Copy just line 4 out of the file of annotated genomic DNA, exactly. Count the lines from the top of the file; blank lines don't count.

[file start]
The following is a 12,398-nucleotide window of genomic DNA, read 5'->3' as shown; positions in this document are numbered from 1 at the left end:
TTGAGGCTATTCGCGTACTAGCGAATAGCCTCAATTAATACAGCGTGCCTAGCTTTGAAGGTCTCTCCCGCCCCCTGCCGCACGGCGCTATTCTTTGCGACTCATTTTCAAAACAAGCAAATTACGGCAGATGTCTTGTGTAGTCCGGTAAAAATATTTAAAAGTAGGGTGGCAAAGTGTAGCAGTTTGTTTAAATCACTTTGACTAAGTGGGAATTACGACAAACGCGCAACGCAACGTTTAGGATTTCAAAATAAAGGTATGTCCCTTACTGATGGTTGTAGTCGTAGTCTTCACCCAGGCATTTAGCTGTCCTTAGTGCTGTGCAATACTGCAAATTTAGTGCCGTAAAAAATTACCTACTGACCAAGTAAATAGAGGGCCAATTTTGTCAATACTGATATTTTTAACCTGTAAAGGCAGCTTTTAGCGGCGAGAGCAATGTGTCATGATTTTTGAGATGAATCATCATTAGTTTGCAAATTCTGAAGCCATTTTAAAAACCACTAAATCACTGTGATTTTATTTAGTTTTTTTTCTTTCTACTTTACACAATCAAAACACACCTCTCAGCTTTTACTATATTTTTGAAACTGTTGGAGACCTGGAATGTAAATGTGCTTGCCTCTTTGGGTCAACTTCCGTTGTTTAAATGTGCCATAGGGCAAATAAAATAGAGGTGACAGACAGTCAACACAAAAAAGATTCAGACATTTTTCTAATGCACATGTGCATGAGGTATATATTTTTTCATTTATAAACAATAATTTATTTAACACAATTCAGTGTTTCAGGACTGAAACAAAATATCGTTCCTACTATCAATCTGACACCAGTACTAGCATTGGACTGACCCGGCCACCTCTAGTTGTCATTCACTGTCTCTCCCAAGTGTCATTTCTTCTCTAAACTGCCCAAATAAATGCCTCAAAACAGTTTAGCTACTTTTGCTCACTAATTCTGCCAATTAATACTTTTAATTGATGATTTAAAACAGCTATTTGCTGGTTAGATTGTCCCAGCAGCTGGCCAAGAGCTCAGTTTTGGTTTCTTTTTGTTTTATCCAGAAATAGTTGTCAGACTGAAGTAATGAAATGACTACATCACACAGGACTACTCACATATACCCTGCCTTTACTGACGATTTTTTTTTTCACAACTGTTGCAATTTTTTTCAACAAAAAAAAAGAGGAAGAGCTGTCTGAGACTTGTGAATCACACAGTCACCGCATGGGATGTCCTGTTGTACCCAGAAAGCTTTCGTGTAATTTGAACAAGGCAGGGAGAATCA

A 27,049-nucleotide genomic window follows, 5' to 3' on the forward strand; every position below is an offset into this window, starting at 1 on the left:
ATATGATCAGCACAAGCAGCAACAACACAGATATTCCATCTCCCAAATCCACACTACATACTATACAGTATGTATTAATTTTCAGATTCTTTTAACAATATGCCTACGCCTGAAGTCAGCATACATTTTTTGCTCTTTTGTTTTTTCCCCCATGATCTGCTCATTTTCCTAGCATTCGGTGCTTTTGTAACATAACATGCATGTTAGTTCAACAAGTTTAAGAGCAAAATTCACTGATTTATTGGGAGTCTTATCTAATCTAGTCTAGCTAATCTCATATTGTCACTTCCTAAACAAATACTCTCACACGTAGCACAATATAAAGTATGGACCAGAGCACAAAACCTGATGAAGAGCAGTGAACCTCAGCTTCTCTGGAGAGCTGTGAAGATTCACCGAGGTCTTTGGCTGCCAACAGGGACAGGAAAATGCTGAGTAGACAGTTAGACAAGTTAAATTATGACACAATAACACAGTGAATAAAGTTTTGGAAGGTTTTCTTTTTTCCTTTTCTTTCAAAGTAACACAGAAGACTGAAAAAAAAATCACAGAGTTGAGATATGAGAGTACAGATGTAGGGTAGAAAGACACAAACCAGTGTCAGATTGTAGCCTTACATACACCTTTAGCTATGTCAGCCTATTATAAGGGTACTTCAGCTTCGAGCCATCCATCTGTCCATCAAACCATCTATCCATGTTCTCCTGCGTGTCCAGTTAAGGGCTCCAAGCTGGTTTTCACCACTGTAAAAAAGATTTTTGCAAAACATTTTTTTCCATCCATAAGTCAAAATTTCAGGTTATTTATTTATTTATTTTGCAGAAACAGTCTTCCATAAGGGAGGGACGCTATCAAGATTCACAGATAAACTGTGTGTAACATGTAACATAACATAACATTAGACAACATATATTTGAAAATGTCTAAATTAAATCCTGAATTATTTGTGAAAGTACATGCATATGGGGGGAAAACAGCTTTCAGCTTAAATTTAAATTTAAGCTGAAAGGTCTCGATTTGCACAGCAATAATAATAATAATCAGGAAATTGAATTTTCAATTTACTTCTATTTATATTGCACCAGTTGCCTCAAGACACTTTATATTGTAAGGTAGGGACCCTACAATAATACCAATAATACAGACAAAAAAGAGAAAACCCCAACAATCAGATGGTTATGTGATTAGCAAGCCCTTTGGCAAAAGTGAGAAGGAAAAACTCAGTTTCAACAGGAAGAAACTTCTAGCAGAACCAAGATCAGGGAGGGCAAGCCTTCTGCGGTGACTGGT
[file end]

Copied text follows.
ATATGATCAGCACAAGCAGCAACAACACAGATATTCCATCTCCCAAATCCACACTACATACTATACAGTATGTATTAATTTTCAGATTCTTTTAACAATATGCCTACGCCTGAAGTCAGCATACATTTTTTGCTCTTTTGTTTTTTCCCCCATGATCTGCTCATTTTCCTAGCATTCGGTGCTTTTGTAACATAACATGCATGTTAGTTCAACAAGTTTAAGAGCAAAATTCACTGATTTATTGGGAGTCTTATCTAATCTAGTCTAGCTAATCTCATATTGTCACTTCCTAAACAAATACTCTCACACGTAGCACAATATAAAGTATGGACCAGAGCACAAAACCTGATGAAGAGCAGTGAACCTCAGCTTCTCTGGAGAGCTGTGAAGATTCACCGAGGTCTTTGGCTGCCAACAGGGACAGGAAAATGCTGAGTAGACAGTTAGACAAGTTAAATTATGACACAATAACACAGTGAATAAAGTTTTGGAAGGTTTTCTTTTTTCCTTTTCTTTCAAAGTAACACAGAAGACTGAAAAAAAAATCACAGAGTTGAGATATGAGAGTACAGATGTAGGGTAGAAAGACACAAACCAGTGTCAGATTGTAGCCTTACATACACCTTTAGCTATGTCAGCCTATTATAAGGGTACTTCAGCTTCGAGCCATCCATCTGTCCATCAAACCATCTATCCATGTTCTCCTGCGTGTCCAGTTAAGGGCTCCAAGCTGGTTTTCACCACTGTAAAAAAGATTTTTGCAAAACATTTTTTTCCATCCATAAGTCAAAATTTCAGGTTATTTATTTATTTATTTTGCAGAAACAGTCTTCCATAAGGGAGGGACGCTATCAAGATTCACAGATAAACTGTGTGTAACATGTAACATAACATAACATTAGACAACATATATTTGAAAATGTCTAAATTAAATCCTGAATTATTTGTGAAAGTACATGCATATGGGGGGAAAACAGCTTTCAGCTTAAATTTAAATTTAAGCTGAAAGGTCTCGATTTGCACAGCAATAATAATAATAATCAGGAAATTGAATTTTCAATTTACTTCTATTTATATTGCACCAGTTGCCTCAAGACACTTTATATTGTAAGGTAGGGACCCTACAATAATACCAATAATACAGACAAAAAAGAGAAAACCCCAACAATCAGATGGTTATGTGATTAGCAAGCCCTTTGGCAAAAGTGAGAAGGAAAAACTCAGTTTCAACAGGAAGAAACTTCTAGCAGAACCAAGATCAGGGAGGGCAAGCCTTCTGCGGTGACTGGT